On Wednesday I was in Parliament for the second reading of the Protection of State Information Bill. Having withdrawn the Bill from the National Assembly at the last minute for an ill-defined, and possibly unconstitutional, round of public consultation in October, the ANC announced at the beginning of last week that the Bill was to be returned to Parliament, to be voted on by the National Assembly.
So, along with other activists from the Right2Know Campaign, I was in the public gallery on Wednesday afternoon, waiting for the Minister for State Security, Siyabonga Cwele, to present his speech on the Bill. Coincidentally, the National Assembly’s debate on this year’s Sixteen Days of Action against Gender Violence was held earlier in the session.
As several MPs noted, the debate was unusual in that everyone agreed with the remarks made by Lulu Xingwana, the Minister for Women, Children, and People with Disabilities, that this violence needs to stop. However, they also remarked that for all Parliament’s good intentions and South Africa’s progressive legislation aimed at reducing violence against women, rates of gender-based violence in South Africa remain astonishingly high. The issue is implementing this legislation: in ensuring that the police actually do take victims’ allegations of violence seriously, and that a Domestic Violence Register is kept in every police station.
It was a particularly unpleasant irony that a few hours later, Minister Cwele announced the final draft of the Secrecy Bill in the National Assembly. Having accused organisations opposed to the Bill of being the ‘proxies’ of ‘foreign spies’, the Minister went on to describe a piece of legislation which, if enacted in its present form, will seriously undermine all South Africans’ right to access government information – a right guaranteed by Section 32 of our Bill of Rights.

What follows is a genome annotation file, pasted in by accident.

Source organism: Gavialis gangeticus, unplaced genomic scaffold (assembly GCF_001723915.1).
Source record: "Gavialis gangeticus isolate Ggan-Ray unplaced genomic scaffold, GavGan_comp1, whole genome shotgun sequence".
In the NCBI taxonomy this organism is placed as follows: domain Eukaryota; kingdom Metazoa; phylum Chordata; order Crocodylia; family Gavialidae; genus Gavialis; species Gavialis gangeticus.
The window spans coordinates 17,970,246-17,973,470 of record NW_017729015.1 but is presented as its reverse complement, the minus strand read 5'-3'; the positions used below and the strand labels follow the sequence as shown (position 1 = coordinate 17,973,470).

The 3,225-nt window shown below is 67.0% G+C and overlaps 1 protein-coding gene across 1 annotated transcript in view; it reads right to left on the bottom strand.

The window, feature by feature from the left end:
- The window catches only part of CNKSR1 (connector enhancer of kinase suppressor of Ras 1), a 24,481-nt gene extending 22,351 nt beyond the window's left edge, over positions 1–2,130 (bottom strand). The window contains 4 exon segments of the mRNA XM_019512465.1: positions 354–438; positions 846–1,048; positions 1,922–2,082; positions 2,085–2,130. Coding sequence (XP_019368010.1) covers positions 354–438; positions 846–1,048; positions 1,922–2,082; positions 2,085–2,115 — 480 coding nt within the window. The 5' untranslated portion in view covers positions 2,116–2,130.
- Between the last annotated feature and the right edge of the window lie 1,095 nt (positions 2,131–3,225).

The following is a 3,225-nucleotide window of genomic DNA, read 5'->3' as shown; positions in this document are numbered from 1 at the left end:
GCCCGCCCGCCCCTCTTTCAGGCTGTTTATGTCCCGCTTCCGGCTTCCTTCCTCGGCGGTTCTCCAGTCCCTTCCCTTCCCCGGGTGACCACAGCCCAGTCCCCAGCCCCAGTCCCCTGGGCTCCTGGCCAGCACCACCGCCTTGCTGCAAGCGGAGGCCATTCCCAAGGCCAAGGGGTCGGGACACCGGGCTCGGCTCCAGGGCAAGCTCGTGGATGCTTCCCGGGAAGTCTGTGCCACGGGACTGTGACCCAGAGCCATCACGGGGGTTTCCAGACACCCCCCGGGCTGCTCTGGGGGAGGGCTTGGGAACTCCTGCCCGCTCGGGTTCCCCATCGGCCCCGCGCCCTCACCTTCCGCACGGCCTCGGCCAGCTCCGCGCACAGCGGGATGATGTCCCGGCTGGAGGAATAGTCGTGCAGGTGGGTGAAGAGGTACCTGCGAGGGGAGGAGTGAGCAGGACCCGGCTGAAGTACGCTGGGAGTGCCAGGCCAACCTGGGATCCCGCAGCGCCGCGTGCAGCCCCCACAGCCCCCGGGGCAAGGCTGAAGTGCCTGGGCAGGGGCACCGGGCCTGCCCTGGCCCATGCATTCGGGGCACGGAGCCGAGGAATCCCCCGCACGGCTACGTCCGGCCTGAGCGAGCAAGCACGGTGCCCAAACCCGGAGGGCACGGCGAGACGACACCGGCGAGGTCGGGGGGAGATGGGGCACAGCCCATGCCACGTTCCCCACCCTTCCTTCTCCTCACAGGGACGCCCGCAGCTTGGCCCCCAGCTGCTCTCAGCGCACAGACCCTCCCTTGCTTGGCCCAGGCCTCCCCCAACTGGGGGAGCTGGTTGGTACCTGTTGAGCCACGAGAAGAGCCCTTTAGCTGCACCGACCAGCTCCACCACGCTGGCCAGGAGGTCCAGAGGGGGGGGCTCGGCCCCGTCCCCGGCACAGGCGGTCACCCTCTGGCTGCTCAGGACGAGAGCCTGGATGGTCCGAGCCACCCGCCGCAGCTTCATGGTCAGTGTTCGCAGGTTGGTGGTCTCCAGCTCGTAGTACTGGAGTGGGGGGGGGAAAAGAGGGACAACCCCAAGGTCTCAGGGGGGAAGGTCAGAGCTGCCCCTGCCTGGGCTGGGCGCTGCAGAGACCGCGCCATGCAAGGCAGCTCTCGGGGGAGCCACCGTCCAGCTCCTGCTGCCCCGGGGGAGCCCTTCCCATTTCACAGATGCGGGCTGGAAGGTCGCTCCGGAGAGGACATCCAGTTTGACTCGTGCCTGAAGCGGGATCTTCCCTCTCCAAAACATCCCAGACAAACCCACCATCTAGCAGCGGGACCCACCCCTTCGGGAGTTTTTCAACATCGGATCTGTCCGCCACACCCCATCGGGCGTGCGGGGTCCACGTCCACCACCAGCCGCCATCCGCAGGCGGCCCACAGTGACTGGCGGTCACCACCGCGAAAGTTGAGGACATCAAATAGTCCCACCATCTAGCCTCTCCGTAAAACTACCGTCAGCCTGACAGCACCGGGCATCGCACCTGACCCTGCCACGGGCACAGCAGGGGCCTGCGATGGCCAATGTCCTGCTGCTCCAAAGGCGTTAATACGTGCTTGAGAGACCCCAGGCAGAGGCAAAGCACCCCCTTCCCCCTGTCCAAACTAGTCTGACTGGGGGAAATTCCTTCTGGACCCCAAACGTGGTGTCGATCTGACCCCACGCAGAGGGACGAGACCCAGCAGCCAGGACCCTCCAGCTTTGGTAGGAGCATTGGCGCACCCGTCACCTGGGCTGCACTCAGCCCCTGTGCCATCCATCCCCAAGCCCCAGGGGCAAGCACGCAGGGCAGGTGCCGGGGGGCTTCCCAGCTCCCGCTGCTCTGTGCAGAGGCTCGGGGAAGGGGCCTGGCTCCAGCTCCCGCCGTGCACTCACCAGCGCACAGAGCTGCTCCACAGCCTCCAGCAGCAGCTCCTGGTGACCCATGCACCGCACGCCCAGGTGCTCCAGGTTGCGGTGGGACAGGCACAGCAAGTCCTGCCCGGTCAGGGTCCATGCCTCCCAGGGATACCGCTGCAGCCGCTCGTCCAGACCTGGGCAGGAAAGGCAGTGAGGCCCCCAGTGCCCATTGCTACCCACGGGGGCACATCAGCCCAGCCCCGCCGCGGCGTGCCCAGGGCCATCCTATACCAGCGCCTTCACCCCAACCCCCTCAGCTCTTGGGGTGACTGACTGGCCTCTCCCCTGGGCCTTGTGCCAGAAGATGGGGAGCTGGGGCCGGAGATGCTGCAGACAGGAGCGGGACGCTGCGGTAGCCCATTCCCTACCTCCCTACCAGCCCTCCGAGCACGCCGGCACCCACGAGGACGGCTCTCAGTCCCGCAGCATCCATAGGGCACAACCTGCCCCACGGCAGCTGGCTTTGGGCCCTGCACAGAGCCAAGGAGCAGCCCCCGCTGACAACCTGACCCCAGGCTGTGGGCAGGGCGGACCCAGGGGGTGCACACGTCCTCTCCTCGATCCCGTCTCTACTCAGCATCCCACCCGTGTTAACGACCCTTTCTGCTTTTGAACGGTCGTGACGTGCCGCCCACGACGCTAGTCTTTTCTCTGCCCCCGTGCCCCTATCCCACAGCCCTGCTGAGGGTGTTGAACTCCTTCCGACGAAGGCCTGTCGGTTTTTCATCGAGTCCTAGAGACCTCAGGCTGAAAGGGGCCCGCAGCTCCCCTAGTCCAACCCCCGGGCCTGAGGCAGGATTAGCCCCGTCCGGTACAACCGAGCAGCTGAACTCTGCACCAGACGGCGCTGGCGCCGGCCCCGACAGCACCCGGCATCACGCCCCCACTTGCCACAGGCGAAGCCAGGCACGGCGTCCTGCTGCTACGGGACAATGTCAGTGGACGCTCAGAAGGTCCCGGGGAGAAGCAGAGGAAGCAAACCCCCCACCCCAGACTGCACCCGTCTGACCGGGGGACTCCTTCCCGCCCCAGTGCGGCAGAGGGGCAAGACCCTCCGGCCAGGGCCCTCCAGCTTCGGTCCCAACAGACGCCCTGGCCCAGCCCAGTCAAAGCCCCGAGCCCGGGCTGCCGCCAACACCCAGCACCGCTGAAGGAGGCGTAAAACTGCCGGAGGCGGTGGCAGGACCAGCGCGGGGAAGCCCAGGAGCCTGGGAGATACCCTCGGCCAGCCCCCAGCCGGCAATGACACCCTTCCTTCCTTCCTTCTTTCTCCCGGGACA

The Secrecy Bill allows officials in all of the almost one thousand ‘organs of state’ to classify information as secret. The Bill does not include a public interest clause, and imposes draconian penalties on anyone caught in the possession of classified information. Whistleblowers will face up to twenty-five years in prison if they leak information.
This weekend we had a taste of what will come if the Secrecy Bill is enacted. Mac Maharaj, the Presidential spokesperson, has laid charges against Sam Sole and Stefaans Brümmer of the Mail & Guardian for reporting on allegations that he lied under oath when questioned by the Scorpions about the arms deal. Sole and Brümmer are being prosecuted under section 28 the National Prosecuting Authority Act which imposes penalties of up to fifteen years imprisonment for disclosing evidence collected by the NPA.
The Bill will have a chilling effect on the media, but it also has wider implications: it will make accessing information held by the state more difficult for ordinary South Africans. And this brings me back to the Sixteen Days of Activism. Openness is essential to the maintenance of our democracy. Without it, we can’t hold the state to account. For organisations campaigning against gender-based violence, it means that access to police statistics and government information will no longer be guaranteed.
The National Assembly will be voting on the Secrecy Bill tomorrow. Wear black to show your opposition to the Bill. Right2Know will be holding a series of pickets across South Africa in protest. Please join us in saying NO to the Secrecy Bill. If the anti-apartheid movement taught us anything, it’s that freedom and openness breathe life into democracy. We cannot flourish in darkness.
For more information on tomorrow’s protests click here